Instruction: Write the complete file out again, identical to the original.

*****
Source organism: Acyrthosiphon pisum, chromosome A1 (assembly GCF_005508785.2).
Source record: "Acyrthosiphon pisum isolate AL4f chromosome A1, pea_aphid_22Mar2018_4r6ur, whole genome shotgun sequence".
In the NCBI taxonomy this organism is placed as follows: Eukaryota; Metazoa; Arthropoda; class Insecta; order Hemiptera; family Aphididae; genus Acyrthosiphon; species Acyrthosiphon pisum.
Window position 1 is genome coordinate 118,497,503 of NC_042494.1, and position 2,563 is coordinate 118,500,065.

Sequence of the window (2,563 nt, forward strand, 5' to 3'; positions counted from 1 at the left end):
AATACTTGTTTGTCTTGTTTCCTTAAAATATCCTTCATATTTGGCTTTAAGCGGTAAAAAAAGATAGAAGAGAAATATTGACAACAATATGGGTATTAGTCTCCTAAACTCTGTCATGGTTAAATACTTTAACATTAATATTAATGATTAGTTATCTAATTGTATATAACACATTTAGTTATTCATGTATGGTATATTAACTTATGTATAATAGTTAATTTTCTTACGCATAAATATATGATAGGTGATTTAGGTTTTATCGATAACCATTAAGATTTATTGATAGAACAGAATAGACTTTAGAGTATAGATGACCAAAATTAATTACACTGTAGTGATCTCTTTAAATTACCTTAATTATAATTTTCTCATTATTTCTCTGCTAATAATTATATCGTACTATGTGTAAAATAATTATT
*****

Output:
Source organism: Acyrthosiphon pisum, chromosome A1 (assembly GCF_005508785.2).
Source record: "Acyrthosiphon pisum isolate AL4f chromosome A1, pea_aphid_22Mar2018_4r6ur, whole genome shotgun sequence".
In the NCBI taxonomy this organism is placed as follows: Eukaryota; Metazoa; Arthropoda; class Insecta; order Hemiptera; family Aphididae; genus Acyrthosiphon; species Acyrthosiphon pisum.
Window position 1 is genome coordinate 118,497,503 of NC_042494.1, and position 2,563 is coordinate 118,500,065.

Sequence of the window (2,563 nt, forward strand, 5' to 3'; positions counted from 1 at the left end):
AATACTTGTTTGTCTTGTTTCCTTAAAATATCCTTCATATTTGGCTTTAAGCGGTAAAAAAAGATAGAAGAGAAATATTGACAACAATATGGGTATTAGTCTCCTAAACTCTGTCATGGTTAAATACTTTAACATTAATATTAATGATTAGTTATCTAATTGTATATAACACATTTAGTTATTCATGTATGGTATATTAACTTATGTATAATAGTTAATTTTCTTACGCATAAATATATGATAGGTGATTTAGGTTTTATCGATAACCATTAAGATTTATTGATAGAACAGAATAGACTTTAGAGTATAGATGACCAAAATTAATTACACTGTAGTGATCTCTTTAAATTACCTTAATTATAATTTTCTCATTATTTCTCTGCTAATAATTATATCGTACTATGTGTAAAATAATTATT